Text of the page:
A lawsuit challenging two tenets of Texas’ new omnibus anti-choice law will go before a judge for the first time today.
Anti-choice regulations are forcing Ohio reproductive health clinics to close, restricting access to safe, legal abortion in the state.
A case in Wisconsin further illustrates the recent trend of states policing pregnant women in the name of fetal rights, and it would appear the U.S. Catholic bishops had a role in the federal government shutdown.
On October 21, a federal judge will hear arguments as to why two provisions of a new Texas anti-abortion law should be blocked.
A coalition of reproductive health organizations and abortion providers filed a federal lawsuit Friday morning seeking to block portions of Texas’ omnibus anti-abortion law from going into effect on October 29.
Attorneys for the State of Mississippi hope the conservative Fifth Circuit Court of Appeals will rule that the state can move forward with closing the clinic for failing to meet its admitting privileges requirement.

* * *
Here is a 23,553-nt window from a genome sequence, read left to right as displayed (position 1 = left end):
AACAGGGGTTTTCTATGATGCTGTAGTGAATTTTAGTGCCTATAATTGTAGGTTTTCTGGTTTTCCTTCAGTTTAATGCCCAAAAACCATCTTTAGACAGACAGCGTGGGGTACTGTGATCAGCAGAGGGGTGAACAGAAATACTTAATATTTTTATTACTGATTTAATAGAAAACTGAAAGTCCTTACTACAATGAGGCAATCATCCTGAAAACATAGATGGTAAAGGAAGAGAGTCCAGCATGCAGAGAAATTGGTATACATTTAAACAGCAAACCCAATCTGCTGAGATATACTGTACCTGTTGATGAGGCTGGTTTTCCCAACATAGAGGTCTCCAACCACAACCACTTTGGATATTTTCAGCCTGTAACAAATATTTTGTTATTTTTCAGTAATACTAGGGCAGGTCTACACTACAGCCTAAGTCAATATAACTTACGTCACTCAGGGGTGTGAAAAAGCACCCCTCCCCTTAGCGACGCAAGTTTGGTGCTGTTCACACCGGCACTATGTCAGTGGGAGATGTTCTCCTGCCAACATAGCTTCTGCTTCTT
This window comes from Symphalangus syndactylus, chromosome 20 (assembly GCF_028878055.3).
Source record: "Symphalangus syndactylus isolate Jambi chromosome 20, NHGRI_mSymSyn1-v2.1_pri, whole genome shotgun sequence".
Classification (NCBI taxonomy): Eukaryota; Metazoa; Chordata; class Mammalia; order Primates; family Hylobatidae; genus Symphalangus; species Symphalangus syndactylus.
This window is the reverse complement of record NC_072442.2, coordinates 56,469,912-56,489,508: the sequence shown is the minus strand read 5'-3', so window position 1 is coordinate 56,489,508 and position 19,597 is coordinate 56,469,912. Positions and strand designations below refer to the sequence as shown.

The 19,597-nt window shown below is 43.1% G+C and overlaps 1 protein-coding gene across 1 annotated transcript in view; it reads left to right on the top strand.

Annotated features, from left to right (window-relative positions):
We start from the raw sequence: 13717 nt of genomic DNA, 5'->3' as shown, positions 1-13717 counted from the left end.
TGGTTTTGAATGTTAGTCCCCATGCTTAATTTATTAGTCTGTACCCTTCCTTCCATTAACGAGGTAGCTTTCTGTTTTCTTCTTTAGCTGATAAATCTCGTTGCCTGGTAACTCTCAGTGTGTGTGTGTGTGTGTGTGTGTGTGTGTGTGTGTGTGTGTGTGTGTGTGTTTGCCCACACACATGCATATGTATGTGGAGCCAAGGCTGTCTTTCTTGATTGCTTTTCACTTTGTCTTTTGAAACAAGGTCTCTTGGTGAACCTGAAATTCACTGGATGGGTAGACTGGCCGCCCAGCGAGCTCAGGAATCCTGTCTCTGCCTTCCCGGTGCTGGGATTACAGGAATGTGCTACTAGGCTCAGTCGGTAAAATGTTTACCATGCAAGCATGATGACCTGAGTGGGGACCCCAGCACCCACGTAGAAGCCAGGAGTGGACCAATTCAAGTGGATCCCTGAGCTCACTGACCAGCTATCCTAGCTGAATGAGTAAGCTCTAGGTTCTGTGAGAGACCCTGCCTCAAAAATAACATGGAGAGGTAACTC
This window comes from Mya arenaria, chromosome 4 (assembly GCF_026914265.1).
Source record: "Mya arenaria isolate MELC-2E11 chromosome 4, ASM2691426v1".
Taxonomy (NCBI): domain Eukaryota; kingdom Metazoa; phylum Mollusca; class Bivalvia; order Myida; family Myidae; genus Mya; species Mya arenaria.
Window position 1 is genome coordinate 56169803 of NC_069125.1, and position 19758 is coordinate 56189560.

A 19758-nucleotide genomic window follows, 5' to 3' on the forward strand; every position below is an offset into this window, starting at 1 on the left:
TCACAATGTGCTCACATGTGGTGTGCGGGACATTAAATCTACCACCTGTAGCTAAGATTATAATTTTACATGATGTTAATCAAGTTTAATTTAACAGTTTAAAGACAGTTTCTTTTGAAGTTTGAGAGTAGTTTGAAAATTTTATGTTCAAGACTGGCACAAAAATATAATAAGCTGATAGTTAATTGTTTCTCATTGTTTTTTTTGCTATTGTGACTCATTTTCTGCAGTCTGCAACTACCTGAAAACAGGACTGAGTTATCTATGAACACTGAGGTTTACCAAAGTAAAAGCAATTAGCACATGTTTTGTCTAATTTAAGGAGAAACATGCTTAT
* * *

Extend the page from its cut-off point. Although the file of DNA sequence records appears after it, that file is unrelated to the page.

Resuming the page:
Pro-choice advocates fear that Patrick Morrisey is “doing the bidding” of anti-choice groups, and that he intends to try and end safe abortion access in the state. Meanwhile, a Democratic lawmaker is asking for accountability from the state’s taxpayer-supported crisis pregnancy centers.
A legal battle in Wisconsin may be setting up a test case on whether Catholic hospitals can ever deny admitting privileges to abortion providers.
The legal battle over Wisconsin’s admitting privileges law may be setting up a new fight involving religious hospitals.
Complaints against college administrators and private companies show the law is failing to hold our institutions accountable for illegal sex discrimination.